ST. ANDREWS, Scotland — It was the sort of comment only an old friend or colleague could make. Walking to the practice range on Tuesday, caddie Alistair “Squirrel” Matheson turned to his old boss, Geoff Ogilvy, and said, “now don’t be embarrassed.” The comment was understandable considering that the 2006 U.S. Open champion hasn’t played much competitive golf lately, outside of a two-tournament trip to the PGA Tour a couple of months ago.
Still, as it turned out, Ogilvy’s brace of missed cuts at the Rocket Mortgage Classic and the Barracuda Championship were far from bad omens. Finding something like the form that saw him win eight times on the PGA Tour, the 45-year-old Australian, an assistant captain to International skipper Trevor Immelman at last week’s Presidents Cup, nipped around Kingsbarns in a bogey-free six-under 66 in his opening round at the Alfred Dunhill Links Championship.
While that was far from the best score of the day on the Kyle Phillips design, only five men managed to shoot lower. So Ogilvy was understandably pleased with his day’s work of six birdies, 12 pars and symmetrical halves of 33. He is tied for 11th place, five shots behind Romain Langasque, who shot 61 at the Old Course.
“I came here not having played at all for the last two weeks. I came here with zero expectations,” said the Melbourne native. “But I have been out there a couple of times a week at home, as well as a bit of practice. But I’m not competitively sharp, although my swing feels pretty decent to be honest. My chipping and putting were solid too, which is normally the part of the game that suffers most when you haven’t played much.”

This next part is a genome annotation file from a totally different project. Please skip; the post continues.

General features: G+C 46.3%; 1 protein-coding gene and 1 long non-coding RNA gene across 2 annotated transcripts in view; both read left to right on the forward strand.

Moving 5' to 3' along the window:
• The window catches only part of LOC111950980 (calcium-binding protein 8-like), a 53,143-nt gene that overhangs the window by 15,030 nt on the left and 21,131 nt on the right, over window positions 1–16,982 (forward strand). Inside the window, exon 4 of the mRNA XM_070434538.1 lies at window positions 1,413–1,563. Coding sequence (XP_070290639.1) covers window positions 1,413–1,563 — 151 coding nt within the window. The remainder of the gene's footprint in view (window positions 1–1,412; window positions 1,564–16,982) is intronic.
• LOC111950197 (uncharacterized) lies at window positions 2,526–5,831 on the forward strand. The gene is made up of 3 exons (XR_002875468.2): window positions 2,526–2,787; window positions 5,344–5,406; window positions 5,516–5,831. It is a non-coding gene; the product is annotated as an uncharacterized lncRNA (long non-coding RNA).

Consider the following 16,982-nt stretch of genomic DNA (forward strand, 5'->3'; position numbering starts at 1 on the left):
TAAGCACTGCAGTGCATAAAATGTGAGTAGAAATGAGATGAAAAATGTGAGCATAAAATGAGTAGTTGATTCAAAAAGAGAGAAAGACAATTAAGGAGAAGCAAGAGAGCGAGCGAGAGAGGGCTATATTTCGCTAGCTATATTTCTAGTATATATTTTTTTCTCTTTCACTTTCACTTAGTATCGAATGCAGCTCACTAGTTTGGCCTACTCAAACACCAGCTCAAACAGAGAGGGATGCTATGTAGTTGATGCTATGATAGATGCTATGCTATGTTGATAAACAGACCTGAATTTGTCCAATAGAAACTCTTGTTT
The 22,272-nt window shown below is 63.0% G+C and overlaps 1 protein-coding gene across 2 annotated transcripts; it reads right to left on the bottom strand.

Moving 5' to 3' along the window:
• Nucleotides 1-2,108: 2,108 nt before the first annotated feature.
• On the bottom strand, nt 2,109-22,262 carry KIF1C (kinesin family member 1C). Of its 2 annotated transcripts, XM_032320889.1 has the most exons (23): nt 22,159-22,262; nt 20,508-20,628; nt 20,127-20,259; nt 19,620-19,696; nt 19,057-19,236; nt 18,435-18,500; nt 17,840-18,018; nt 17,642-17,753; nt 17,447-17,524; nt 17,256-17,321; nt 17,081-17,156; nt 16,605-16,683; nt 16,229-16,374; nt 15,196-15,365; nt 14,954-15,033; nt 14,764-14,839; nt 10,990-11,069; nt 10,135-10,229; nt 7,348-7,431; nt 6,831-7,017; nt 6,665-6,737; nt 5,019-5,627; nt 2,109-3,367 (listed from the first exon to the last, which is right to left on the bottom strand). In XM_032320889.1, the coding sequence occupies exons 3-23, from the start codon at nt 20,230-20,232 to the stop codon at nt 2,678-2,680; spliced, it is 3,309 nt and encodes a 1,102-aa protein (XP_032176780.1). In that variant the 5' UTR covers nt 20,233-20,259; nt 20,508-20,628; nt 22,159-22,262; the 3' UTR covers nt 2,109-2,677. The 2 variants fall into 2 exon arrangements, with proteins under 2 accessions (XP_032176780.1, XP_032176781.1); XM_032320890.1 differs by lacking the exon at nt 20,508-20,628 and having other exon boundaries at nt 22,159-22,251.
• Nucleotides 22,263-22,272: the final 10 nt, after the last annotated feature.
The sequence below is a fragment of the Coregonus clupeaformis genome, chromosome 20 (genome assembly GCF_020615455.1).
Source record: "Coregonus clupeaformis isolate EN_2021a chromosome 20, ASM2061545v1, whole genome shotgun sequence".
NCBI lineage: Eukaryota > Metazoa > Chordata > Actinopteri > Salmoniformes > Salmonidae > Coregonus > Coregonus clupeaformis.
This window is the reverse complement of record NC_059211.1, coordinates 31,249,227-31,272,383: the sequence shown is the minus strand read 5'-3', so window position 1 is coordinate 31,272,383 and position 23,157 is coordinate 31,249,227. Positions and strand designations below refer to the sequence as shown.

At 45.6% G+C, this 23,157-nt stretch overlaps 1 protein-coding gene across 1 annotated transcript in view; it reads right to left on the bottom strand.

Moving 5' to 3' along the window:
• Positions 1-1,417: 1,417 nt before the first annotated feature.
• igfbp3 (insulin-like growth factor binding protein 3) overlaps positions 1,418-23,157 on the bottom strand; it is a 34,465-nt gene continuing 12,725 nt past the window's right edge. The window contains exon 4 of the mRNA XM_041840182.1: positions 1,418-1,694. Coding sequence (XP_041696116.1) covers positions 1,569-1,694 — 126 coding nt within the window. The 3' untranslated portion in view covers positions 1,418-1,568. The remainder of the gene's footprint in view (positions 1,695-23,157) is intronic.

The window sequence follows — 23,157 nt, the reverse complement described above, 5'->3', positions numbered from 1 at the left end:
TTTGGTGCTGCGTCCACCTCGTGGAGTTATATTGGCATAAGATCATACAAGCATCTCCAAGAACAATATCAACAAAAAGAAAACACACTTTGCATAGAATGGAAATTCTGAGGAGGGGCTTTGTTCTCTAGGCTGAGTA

Ogilvy’s birdies were mostly stress-free on day that “just got better and better” weather-wise. Which is in complete contrast to the forecast for Day 2. A shotgun start at 8:30 a.m. local time will see Ogilvy begin Friday’s second round on the eighth tee of the Old Course at St. Andrews. That is, he feels, the place to be if the wind blows as hard as it is supposed to.
“The Old Course is the easiest of the three to play in the worst weather,” he said. “There is a bit of space and on most holes you can bump-and-run the ball onto the greens. At Carnoustie there is nowhere to hide from the elements. And Kingsbarns is so exposed a high wind there is always going to cause problems.”
Perhaps the most impressive aspect of Ogilvy’s play is that he did it with a brand new set of clubs. Both his golf bag and his suitcase have failed to arrive from the United States. Both were last seen in Newark, N.J.
“The club thing is not ideal, but it isn’t the disaster it would have been a few years ago,” Ogilvy said. “Thanks to the guys at Titleist, I am playing with a set that is identical to my own. They had all my numbers on the computer and so they could reproduce them easily. So there was no real adjustment there. At home my golf had been feeling pretty decent—I was improving every time out since July—and that continued today. But you never really know when you’re not match fit. Golf at home is not the same as golf on tour.
“But my shots went where I aimed them and the right distance. And I holed a pair of nice putts in the middle of the round on the first and second greens. I birdied three of the par-5s. My only real mistake was driving into a fairway bunker on the 14th. But I laid up to a nice spot and got up-and-down for par.”
Also helping the cause was Ogilvy’s reunion with Matheson. The pair worked together between 1999 and 2012. And today was like “all our yesterdays” for the old chums.
“It was fantastic,” Ogilvy said. “Squirrel was telling all his old stories. I’d heard them all abettor but it was nice to hear them again. We were together so long, today felt very trustworthy. We were like a well-oiled machine even if we haven’t been working for a while. He is such a great caddie.”
Matheson got the last word saying, “Geoff was much better than I thought he would be.”